The world's most advanced conference to discuss the use of cutting edge computer technology to model and interpret past societies is due to attract hundreds of archaeologists internationally to The University of Western Australia next month.
Titled Across Space and Time, this year's 41st annual Computer Applications and Quantitative Methods in Archaeology (CAA) conference will be the first held in the Southern Hemisphere. The conference has been held annually since 1973 (the first time outside the UK was in 1992).
Assistant Professor Tom Whitley, who coordinates UWA's Masters of Professional Archaeology program, said modern computers have revolutionised archaeology and require today's leading archaeologists to have a working knowledge of advanced computing.
Technologies such as 3D imaging, agent-based systems, LiDAR, photogrammetry, laser-scanning, GIS, and modelled immersive environments (such as video gaming engines and similar software) have introduced new quantitative and interpretive approaches to archaeology.
This has profound implications for how archaeology is done across the world and right here in Australia. This year there is unprecedented participation by Australian scholars, and the conference is being organised by a consortium of national universities and CAA Australia.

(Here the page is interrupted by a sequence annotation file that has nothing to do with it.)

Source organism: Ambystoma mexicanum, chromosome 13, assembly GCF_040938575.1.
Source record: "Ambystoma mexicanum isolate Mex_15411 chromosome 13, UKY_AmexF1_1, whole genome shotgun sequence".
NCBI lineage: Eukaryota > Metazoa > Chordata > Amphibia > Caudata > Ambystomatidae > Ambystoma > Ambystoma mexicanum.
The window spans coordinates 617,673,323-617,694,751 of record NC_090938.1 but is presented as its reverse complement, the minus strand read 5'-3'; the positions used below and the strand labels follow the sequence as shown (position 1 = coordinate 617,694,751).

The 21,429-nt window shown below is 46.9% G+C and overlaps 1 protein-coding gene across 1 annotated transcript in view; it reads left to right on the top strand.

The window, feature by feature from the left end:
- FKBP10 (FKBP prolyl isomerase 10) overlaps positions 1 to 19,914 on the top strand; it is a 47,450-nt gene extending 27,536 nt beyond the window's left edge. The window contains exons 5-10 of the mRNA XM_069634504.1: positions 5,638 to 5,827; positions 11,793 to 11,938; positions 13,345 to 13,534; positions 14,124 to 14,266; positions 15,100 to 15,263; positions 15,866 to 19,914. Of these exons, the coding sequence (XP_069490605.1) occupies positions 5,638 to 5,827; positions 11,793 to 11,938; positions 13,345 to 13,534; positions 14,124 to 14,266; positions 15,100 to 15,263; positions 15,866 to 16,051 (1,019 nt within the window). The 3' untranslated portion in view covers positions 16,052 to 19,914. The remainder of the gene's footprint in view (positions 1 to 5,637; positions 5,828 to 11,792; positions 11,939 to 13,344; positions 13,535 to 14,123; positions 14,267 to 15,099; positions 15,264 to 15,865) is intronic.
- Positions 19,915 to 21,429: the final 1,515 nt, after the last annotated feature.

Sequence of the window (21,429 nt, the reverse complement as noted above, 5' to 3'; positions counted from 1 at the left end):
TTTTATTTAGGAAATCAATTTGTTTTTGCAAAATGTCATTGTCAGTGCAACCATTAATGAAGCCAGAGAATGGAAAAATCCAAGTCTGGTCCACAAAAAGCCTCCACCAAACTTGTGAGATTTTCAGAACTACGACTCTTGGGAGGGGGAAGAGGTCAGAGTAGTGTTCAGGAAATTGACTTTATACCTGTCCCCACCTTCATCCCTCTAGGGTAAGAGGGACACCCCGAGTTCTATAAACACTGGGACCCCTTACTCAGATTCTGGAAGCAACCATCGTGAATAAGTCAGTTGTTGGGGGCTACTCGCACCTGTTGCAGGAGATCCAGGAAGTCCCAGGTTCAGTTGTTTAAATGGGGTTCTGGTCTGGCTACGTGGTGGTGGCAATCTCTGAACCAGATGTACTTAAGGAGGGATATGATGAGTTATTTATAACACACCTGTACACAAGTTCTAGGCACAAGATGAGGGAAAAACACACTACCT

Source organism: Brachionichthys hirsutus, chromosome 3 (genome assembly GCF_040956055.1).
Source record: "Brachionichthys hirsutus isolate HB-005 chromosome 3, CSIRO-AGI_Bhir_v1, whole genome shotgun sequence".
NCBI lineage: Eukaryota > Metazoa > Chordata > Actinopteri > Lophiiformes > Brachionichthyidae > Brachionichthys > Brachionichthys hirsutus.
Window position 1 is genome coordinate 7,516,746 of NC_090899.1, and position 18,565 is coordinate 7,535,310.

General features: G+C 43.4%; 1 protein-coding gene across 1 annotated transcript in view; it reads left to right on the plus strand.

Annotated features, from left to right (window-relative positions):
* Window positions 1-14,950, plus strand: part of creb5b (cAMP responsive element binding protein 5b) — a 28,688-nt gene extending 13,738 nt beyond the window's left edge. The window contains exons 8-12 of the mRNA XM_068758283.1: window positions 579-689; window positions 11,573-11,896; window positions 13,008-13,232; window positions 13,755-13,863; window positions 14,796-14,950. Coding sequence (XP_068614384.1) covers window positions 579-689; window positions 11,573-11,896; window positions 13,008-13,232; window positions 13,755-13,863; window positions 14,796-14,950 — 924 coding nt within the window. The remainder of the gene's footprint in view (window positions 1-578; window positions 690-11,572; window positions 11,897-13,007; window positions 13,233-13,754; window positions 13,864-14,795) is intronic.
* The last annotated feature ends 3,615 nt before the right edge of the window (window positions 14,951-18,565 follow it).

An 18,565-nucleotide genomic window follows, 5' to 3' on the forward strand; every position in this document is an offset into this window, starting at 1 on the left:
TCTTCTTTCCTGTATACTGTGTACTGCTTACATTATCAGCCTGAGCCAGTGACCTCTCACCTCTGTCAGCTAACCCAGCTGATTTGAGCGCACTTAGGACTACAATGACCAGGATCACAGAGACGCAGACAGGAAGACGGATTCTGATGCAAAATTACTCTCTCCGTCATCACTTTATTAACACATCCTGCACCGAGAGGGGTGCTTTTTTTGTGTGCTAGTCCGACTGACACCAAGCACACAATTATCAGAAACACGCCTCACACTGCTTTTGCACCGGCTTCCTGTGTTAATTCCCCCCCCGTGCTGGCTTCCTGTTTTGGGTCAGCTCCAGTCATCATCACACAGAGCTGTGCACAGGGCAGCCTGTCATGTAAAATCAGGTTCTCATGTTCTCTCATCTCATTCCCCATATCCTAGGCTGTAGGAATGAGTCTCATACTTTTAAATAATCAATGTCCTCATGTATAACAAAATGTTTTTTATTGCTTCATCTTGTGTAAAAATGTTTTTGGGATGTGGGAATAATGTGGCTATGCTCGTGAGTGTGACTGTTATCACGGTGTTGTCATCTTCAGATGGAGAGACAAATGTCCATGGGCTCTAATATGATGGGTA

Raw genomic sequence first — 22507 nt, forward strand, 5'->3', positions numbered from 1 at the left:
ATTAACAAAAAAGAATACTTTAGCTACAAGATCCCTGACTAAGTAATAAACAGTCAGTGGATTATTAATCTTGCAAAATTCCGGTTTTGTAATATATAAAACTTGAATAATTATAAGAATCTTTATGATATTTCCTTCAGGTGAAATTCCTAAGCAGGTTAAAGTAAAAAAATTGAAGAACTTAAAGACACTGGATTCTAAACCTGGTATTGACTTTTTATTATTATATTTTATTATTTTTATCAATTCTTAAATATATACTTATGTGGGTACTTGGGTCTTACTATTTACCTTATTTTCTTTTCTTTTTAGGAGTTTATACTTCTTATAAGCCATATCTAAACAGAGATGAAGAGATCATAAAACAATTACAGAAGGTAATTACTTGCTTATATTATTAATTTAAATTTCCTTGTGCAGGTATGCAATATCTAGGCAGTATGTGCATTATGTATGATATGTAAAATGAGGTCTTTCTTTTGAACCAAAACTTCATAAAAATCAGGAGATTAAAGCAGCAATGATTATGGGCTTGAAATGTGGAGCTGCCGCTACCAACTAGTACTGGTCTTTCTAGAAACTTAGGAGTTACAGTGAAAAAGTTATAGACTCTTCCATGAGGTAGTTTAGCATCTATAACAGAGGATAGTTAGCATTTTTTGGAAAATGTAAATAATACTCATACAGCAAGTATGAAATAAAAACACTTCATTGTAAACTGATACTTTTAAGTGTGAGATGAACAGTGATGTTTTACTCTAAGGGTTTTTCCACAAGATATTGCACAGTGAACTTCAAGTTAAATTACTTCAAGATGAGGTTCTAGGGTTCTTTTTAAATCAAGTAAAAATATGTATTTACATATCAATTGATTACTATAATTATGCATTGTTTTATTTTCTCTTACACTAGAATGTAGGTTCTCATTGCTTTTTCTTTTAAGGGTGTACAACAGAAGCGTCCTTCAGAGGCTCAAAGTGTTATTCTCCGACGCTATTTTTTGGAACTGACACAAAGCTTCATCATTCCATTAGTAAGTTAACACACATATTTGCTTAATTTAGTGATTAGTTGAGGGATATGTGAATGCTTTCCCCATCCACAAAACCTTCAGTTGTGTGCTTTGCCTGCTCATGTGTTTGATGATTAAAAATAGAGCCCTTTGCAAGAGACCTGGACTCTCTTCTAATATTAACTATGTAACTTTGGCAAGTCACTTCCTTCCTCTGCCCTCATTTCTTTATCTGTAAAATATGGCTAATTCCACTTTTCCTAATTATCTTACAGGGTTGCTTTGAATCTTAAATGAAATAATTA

Topics such as using network and predictive modelling applications, and satellite imagery analysis, to identify, understand, and preserve archaeological sites form some of the seminar themes. Predictive modelling, for example, is used to find out if planned new works - such as mines, roads or housing - are likely to interfere with potential heritage sites.
Archaeologists are also using historic photographs and 3D imaging to recreate and study heritage sites that have been destroyed - such as the giant 6th Century Afghan stone Buddha statues destroyed by the Taliban in 2001.
This year's presence in Australia has put the focus on our amazing abundance of rock art sites, and how advanced technologies can play a role in understanding and preserving them. UWA's Centre for Rock Art Research and Management plays a key role in bringing these ideas to the world stage.
Next month's international CAA conference will be held at the University Club of Western Australia from March 25-28 and is supported by the Perth Convention Bureau and Tourism Western Australia.
Early bird registrations close Thursday (Feb 7).